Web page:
Cattle Australia has committed to developing a national framework to international reporting requirements for land management practices in the nation’s beef production systems following last month’s meeting of more than 50 industry leaders from across the supply chain in Rockhampton.
Cattle Australia CEO, Dr Chris Parker, said the sector recognised it needed to be part of the solution in providing a clear, evidence-based definition of deforestation and biodiversity for the Australian landscape.
“Our incredibly ancient landscapes have evolved over the past 50 million years, meaning our land, its soils, plants, animals, and ecological systems are incredibly unique,” Dr Parker said.
“It’s just not feasible to compare Australia’s land management practices for beef production with other jurisdictions, so we need to develop fit-for-purpose, regionally specific indicators for global reporting that recognise our inherent ecological differences.”
Dr Parker said Australia’s more than 40,000 grassfed cattle producers, and farmers more broadly, had a strong history of innovating and developing land management practices to suit the environment in which they operate.
“While we haven’t always got it right, we have a proven history of learning and evolving our practices as science and research and development has improved,” he said.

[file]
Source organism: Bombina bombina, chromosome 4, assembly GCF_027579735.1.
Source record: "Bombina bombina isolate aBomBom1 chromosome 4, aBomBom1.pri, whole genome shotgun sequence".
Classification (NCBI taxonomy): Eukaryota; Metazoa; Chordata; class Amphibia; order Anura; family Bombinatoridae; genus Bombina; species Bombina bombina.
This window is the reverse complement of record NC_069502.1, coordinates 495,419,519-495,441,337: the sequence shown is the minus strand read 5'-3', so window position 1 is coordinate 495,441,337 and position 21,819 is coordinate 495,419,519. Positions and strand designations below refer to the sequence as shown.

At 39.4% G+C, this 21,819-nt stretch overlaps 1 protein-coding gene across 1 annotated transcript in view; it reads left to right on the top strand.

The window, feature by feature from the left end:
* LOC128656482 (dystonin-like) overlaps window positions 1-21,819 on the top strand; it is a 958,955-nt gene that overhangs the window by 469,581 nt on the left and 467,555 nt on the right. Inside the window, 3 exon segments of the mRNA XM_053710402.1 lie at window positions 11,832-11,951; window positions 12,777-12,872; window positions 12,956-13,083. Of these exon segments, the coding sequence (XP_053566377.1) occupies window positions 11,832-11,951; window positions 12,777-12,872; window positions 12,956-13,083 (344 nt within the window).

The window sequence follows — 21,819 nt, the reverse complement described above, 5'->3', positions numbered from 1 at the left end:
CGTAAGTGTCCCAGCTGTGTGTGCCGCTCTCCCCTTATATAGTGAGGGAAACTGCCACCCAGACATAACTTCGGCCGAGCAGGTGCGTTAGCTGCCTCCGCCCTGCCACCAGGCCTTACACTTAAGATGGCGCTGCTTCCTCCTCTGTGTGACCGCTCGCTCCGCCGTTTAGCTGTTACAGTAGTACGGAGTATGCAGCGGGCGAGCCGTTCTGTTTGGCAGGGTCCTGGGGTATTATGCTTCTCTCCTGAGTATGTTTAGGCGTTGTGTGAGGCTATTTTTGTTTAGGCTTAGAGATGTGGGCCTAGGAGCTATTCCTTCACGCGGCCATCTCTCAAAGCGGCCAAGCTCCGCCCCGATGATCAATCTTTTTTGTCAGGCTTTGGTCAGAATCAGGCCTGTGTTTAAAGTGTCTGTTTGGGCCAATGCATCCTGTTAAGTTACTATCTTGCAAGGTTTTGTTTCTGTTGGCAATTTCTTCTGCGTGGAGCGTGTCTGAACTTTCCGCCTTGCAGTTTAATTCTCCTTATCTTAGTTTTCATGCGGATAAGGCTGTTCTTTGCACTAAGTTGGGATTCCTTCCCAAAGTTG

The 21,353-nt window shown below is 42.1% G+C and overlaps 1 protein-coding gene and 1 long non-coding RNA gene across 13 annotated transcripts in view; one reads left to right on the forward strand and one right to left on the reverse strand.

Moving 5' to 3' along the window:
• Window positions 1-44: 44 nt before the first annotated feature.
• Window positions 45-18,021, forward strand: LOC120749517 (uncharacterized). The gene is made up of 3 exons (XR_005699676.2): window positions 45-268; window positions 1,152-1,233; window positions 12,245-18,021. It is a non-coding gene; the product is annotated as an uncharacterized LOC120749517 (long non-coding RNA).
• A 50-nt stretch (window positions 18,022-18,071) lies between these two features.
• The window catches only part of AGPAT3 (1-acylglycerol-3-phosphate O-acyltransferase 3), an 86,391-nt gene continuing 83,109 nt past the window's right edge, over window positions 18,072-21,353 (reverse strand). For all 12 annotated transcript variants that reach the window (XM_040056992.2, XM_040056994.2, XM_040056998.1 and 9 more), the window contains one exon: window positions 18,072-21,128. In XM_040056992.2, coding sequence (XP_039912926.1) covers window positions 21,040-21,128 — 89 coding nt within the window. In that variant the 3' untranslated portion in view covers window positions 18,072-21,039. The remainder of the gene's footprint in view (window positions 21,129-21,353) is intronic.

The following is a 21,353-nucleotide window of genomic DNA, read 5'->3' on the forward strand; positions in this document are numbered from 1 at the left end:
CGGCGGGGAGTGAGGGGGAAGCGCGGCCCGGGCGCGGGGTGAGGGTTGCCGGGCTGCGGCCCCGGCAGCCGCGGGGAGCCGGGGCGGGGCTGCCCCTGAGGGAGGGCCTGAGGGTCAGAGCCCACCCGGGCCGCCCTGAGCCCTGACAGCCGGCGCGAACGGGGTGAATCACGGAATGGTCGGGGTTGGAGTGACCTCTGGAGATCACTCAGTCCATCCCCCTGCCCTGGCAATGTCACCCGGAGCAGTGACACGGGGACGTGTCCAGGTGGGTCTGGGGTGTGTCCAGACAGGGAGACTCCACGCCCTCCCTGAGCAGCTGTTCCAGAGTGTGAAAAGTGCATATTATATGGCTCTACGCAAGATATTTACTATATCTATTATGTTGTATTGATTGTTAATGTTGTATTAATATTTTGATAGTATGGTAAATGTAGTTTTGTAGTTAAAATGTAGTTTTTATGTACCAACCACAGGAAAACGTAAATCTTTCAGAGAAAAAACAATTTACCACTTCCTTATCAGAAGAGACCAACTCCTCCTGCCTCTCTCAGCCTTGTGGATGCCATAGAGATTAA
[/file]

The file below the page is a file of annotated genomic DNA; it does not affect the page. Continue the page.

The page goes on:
The extensive research undertaken across Australia’s diverse bioregions that has informed the Australian Government’s Monitoring, evaluation, reporting and improvement tool (MERIT) will be used to develop a national definition of deforestation for the Australian context, which is globally accepted for use in the supply chain and by financial institutions.
In addition, the information will be used to create a voluntary and market-driven minimum sustainability standard on environmental stewardship for use in traceability systems.
Dr Parker said with more than 6,000 global companies having aligned with the Science Based Target initiative, a European-driven not-for-profit organisation requiring companies to set public reporting targets for reduced emissions, zero deforestation and demonstrated improvements to biodiversity within their supply chains, the importance of verified ecological credentials would continue to grow.
By 2024, these companies will be required to report progress against these targets through mandatory public disclosure.
“With 70% of Australia’s beef exported to global markets we are committed to providing greater transparency and traceability throughout the supply chain to both customers and consumers,” he said.
“Ultimately, our vision is to create the framework to protect and enhance Australia’s unique environment and grow efficient and resilient beef businesses and thriving rural communities, while at the same time building consumer confidence and meeting international ESG reporting requirements.
“Having an agreed, globally recognised science-based framework around Australia’s land management practices that can be used to demonstrate sustainable beef production will be key for the continued growth of our industry, and we are looking forward to working with industry to progress this important work.”
Cattle Australia is expecting the framework to be developed by the end of the 2024 calendar year to meet SBTi guidance requirements for 2025.